By creating healthy eating and activity habits, you may help reduce your risk of obesity, type 2 diabetes, heart disease, certain types of cancer and osteoporosis while providing many benefits such as:
- Better overall health
- Lower risk of disease
- A healthy body weight
- Feeling and looking better
- More energy
- Stronger muscles and bones1
If you think you don't have time to eat well - think again. You can create time for grocery shopping, meal preparation, and time to sit and enjoy great food. Yes, you may have to shift other things in your life, but the time is there for you to create a healthier future for yourself.
There are solutions to whatever barriers you feel to eating well and being active.
1Maintaining Healthy Habits. Health Canada. 2007.
Thursday, May 5, 2011
- Whole-grain carbohydrates (like breads, cereals, and waffles).
- Lean protein or low- or non-fat dairy (like eggs, yogurt, cheese, milk, and tofu).
- Healthy fats (nuts, seeds, flaxseed, and healthy oils).
- Fruit, 100% fruit juice, and/or vegetables.
- Yogurt parfait: Layer low-fat yogurt, granola, and mixed berries in a tall, clear glass.
- Whole-grain waffles (homemade or frozen) topped with sliced bananas, toasted pecans, and warm maple syrup.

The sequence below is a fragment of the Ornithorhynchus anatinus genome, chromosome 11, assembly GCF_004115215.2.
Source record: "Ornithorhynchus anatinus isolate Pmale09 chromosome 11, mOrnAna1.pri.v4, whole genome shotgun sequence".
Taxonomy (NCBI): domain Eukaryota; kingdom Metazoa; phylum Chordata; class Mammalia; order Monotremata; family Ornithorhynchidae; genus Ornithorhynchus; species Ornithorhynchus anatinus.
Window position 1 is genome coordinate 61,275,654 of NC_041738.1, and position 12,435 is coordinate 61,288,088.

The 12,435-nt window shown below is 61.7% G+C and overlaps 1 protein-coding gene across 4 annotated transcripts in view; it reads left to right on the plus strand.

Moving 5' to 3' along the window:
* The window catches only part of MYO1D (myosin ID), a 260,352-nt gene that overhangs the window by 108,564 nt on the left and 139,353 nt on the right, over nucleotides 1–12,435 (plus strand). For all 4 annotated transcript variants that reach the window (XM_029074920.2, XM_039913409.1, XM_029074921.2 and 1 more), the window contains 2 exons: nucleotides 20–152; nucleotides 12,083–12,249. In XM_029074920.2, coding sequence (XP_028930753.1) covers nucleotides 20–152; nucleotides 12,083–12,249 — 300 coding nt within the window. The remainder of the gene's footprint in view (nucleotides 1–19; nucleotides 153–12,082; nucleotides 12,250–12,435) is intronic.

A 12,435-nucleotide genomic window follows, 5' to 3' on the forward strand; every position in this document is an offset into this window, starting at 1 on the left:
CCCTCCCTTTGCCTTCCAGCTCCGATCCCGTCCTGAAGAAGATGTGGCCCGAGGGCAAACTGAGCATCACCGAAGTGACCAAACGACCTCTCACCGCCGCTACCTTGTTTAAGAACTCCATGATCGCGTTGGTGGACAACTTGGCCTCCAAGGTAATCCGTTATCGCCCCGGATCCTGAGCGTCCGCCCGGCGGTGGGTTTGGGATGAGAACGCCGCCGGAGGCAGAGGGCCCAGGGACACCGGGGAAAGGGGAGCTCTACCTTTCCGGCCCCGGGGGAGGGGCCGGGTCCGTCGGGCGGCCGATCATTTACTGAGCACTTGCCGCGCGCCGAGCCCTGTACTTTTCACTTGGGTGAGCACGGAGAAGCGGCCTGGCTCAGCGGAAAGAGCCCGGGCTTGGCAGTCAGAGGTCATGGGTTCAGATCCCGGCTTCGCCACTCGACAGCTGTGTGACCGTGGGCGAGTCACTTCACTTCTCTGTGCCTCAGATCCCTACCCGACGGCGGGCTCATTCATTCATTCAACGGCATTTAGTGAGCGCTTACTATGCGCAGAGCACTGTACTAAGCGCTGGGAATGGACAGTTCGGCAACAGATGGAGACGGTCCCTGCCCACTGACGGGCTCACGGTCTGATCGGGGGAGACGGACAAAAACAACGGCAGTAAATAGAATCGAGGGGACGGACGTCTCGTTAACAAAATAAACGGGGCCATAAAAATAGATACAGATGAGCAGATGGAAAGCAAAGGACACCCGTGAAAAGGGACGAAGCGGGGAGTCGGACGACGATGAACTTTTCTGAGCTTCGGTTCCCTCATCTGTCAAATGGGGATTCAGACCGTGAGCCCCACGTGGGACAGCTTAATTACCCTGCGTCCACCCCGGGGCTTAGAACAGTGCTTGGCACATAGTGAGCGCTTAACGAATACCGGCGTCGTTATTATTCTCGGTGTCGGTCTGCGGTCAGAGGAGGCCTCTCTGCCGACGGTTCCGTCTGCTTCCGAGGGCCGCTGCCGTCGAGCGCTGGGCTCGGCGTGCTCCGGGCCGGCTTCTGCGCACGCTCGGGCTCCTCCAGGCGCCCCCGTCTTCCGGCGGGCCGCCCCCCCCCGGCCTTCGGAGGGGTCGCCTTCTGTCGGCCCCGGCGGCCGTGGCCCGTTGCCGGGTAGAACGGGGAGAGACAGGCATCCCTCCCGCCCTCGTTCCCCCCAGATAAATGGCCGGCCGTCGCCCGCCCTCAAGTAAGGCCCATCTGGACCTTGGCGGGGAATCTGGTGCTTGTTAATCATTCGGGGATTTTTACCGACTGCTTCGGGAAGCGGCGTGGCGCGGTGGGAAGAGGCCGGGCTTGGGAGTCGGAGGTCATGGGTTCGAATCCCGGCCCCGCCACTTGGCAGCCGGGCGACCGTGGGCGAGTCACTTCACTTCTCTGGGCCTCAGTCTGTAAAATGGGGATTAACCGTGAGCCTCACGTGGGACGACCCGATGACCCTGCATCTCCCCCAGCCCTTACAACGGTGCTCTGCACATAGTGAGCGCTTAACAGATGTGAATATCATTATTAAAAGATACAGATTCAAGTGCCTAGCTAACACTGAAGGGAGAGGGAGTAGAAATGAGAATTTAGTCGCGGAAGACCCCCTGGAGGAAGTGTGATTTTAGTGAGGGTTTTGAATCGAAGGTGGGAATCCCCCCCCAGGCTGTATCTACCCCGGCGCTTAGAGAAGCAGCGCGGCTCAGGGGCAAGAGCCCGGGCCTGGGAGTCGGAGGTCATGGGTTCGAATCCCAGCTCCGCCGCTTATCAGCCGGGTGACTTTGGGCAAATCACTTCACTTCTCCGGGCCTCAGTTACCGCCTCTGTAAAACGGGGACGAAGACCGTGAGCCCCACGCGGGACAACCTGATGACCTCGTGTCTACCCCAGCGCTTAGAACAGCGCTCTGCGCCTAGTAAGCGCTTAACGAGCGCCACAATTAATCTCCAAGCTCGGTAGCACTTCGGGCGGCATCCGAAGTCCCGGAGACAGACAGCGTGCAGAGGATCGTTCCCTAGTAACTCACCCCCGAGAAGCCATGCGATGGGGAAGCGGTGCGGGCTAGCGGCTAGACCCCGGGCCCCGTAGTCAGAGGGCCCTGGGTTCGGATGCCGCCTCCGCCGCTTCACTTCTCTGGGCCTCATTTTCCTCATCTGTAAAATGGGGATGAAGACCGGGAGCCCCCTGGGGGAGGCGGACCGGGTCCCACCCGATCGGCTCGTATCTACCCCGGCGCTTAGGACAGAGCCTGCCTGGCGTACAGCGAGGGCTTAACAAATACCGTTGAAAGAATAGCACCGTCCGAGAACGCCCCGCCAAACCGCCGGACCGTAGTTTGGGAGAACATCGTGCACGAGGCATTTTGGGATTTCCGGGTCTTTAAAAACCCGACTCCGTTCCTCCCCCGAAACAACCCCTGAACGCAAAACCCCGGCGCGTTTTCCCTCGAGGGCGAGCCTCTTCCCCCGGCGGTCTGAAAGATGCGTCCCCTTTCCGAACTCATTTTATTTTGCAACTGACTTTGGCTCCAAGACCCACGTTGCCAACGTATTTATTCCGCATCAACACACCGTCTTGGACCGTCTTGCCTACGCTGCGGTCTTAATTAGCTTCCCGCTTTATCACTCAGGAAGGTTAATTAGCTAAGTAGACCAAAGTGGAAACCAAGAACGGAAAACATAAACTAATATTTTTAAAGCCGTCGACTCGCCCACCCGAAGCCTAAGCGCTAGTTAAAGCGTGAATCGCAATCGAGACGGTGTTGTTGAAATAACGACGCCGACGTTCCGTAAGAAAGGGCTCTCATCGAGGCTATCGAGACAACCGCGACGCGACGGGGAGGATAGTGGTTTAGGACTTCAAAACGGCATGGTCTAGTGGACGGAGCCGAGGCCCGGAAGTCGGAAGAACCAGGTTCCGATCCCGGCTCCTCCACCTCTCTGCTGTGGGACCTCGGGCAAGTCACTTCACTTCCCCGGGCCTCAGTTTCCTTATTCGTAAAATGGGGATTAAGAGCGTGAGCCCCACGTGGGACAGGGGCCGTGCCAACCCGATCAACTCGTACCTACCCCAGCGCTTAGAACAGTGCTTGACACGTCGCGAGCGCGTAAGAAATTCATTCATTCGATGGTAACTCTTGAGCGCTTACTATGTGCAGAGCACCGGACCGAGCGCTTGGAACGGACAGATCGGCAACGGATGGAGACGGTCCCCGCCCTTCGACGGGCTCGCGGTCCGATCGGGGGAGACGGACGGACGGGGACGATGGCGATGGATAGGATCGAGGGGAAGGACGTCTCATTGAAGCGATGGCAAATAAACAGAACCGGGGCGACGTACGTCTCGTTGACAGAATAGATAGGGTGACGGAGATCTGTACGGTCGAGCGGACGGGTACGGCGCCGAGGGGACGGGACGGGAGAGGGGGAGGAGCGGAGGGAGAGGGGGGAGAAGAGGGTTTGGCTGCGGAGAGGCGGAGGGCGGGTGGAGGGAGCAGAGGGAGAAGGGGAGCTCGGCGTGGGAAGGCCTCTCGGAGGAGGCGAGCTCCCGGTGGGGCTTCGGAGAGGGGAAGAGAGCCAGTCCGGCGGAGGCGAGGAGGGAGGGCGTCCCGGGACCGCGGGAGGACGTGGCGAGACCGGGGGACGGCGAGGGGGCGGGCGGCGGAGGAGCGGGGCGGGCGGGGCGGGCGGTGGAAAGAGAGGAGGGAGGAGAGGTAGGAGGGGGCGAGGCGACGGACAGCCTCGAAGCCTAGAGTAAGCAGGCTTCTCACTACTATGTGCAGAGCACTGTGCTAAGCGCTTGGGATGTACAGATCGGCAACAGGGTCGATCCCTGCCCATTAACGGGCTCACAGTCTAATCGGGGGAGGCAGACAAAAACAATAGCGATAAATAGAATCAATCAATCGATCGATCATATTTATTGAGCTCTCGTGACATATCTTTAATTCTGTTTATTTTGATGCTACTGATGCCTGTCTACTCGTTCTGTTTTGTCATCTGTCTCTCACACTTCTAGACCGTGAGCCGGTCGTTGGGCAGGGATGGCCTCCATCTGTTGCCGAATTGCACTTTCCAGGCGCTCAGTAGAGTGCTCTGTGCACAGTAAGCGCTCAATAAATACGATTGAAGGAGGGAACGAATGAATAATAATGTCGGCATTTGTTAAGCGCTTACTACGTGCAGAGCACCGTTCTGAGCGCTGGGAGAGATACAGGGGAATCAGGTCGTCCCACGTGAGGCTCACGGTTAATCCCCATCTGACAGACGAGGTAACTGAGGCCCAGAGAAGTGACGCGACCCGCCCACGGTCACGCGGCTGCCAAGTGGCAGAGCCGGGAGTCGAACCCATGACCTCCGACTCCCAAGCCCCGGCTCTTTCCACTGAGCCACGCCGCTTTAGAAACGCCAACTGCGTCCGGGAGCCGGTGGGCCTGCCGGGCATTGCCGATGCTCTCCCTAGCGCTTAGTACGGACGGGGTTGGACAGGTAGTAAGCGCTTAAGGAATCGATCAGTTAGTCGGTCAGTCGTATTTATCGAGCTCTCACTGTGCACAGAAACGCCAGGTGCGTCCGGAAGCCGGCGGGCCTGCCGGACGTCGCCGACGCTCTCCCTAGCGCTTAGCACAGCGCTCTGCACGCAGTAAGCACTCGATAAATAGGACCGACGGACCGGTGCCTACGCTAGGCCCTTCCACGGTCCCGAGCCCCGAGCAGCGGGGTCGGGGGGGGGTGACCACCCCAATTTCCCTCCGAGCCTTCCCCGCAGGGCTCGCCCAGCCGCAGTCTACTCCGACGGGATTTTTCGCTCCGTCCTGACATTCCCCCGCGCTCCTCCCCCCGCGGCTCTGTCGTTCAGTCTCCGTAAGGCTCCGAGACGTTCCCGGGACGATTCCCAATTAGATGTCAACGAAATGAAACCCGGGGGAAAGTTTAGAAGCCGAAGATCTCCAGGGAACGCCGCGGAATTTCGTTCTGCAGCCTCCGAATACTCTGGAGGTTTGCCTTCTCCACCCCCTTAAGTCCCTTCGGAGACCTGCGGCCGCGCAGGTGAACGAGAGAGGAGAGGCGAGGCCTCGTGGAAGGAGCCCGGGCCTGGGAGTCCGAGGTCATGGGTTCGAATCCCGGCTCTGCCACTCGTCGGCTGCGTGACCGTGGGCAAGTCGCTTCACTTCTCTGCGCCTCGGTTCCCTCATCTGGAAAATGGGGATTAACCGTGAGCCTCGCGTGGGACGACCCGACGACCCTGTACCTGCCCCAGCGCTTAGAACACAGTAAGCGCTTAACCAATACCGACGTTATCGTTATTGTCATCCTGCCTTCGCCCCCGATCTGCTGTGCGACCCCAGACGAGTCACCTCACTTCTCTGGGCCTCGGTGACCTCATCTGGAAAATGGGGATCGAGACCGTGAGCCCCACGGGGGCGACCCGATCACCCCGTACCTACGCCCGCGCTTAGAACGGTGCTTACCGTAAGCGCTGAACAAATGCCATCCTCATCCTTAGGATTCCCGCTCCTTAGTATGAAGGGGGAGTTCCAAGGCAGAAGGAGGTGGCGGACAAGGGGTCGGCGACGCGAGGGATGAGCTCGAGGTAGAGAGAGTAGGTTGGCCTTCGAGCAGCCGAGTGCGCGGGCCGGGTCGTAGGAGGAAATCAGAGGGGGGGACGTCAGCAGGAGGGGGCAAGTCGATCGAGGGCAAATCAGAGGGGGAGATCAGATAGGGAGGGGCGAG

- Mango smoothie: Toss a cut-up mango, low-fat yogurt, mango or orange juice, and a handful of ice into a blender. Serve with whole-wheat toast spread with almond butter.
- Breakfast burrito: Stir-fry cut-up vegetables, like onions, zucchini, and red peppers, until tender. Add beaten eggs (or egg substitute) and stir until cooked. Top with shredded cheese and wrap in a whole-wheat tortilla. Serve a fruit salsa on the side.
- Bagels and cream cheese: Top a fresh whole-grain bagel with low-fat cream cheese, sliced salmon, sliced tomatoes, chopped red onion, and a few capers. Serve with half a pink grapefruit or fresh-squeezed grapefruit juice.
- Berry ricotta toast: Toast two slices of whole-wheat bread. Top with part-skim ricotta cheese and fresh berries.
- Fruity French toast: Make French toast special by adding cinnamon to the batter. Top with a dollop of vanilla yogurt, sliced fresh fruit, and a drizzle of maple syrup.
- Egg "Mock" Muffin. Toast a whole-wheat English muffin. Cook one egg and place it on the muffin. Then top with prepared turkey bacon or Canadian bacon and a slice of cheese for a faster than fast-food breakfast.